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My Chemical Reaction: Tiredness and Turkey

Published on 20 November 2017

From your mother’s dry turkey to Grandma Joann cheating at checkers, Thanksgiving traditions die hard. Perhaps one of the longest-standing Thanksgiving traditions is the annual dinner discussion about how turkey makes us tired.

The origins of this pesky factoid are uncertain, but Jeramia Ory, Ph.D., associate professor of biochemistry, took some time to explain the science of tryptophan and its connection to our annual Thanksgiving nap.

What is tryptophan?

Tryptophan is one of the 20 amino acids that make up a protein. It is an essential amino acid, meaning we have to get it from our diet, as our body does not produce it on its own.

What about tryptophan makes people tired?

Tryptophan doesn’t necessarily make you tired. However, when we consume protein, our body breaks it down into individual components. After we eat a high-protein meal, the protein gets broken down into amino acids that are transported through the blood stream. If the tryptophan makes its way to the brain, it can be converted through a series of reactions—from tryptophan to an intermediate and then to serotonin. The serotonin stored in the nerve cells then signals to the other nerve cells. If need be, the serotonin can be further broken down into melatonin, a hormone well known to regulate sleep. But at the top of that chain is tryptophan. If you don’t consume tryptophan you won’t produce any serotonin and therefore no melatonin.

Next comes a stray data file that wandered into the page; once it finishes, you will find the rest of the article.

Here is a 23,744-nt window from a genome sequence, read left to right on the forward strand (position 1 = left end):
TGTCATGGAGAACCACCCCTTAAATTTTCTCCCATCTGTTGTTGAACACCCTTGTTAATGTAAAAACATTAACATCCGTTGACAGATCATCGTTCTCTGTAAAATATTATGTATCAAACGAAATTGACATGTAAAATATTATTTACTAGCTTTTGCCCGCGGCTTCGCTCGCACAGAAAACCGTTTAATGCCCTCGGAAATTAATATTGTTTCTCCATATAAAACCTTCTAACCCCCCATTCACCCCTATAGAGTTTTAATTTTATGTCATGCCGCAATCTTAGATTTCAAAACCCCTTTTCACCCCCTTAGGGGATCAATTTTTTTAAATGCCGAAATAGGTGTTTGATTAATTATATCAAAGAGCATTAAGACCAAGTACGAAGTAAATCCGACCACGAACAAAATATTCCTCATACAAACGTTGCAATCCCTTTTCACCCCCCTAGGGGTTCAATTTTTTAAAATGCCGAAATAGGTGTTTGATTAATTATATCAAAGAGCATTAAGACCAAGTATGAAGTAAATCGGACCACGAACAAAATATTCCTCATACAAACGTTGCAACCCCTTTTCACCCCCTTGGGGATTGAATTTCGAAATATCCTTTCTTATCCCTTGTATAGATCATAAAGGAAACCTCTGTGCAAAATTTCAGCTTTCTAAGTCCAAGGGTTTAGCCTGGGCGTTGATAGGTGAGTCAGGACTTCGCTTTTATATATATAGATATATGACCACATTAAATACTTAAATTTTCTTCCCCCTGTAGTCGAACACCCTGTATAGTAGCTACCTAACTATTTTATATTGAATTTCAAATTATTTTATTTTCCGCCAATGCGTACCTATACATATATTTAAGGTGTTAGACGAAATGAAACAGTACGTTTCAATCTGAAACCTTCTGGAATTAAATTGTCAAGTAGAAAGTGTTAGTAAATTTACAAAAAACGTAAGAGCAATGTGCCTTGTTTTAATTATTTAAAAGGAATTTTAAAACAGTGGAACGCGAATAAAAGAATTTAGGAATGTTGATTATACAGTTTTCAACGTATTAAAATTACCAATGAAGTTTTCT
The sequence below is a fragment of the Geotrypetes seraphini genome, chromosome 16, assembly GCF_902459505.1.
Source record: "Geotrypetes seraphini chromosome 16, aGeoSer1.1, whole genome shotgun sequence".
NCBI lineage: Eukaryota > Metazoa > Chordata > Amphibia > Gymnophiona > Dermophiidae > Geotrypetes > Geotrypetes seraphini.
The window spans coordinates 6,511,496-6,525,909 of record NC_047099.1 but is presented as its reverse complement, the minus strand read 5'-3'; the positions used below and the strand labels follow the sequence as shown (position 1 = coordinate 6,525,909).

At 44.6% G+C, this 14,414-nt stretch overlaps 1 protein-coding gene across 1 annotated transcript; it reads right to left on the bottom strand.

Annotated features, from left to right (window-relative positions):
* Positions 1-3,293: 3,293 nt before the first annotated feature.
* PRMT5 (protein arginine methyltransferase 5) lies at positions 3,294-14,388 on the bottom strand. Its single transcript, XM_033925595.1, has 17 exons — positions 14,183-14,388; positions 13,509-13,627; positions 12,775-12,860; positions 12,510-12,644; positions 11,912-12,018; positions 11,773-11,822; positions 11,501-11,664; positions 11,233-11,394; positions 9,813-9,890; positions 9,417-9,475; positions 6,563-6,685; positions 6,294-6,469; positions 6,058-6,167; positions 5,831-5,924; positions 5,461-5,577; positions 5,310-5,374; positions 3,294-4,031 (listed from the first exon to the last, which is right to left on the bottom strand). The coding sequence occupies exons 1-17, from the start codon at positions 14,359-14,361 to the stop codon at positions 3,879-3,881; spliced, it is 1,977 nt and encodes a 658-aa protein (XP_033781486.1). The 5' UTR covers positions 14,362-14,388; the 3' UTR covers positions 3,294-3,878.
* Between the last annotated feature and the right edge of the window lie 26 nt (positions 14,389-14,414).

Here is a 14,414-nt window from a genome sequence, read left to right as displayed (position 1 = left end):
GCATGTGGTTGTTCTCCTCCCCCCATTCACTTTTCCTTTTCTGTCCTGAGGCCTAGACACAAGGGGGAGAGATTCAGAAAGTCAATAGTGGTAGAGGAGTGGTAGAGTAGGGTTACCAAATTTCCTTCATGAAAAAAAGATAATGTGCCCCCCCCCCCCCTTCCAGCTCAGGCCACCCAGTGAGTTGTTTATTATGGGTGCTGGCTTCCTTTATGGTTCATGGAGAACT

That being said, consuming large quantities of tryptophan doesn’t make you immediately sleepy. It is a slower process that does more to regulate sleep.

Where does turkey measure up on the levels of tryptophan compared to other proteins?

Though turkey has high levels of tryptophan, it is not the protein with the highest. Red meats and chicken actually have higher levels of tryptophan than turkey.

If the tryptophan in turkey is not the reason for sleepiness, what is?

There is a study that looked at caloric intake and sleep. After consuming a number of calories, the subjects of the study would take a nap. The study measured the subjects’ ability to fall asleep and how long it took. As the calories consumed increased, the subjects fell asleep faster—regardless of whether it was carb heavy or a high-fat meal.

People tend to consume far more calories during Thanksgiving than they do during typical meals. Compound that with the hectic activity of the holidays, and it makes sense that we get sleepy..

Any advice to curb the sleepiness?

The boring advice is to eat less—and maybe drink a lot of coffee.

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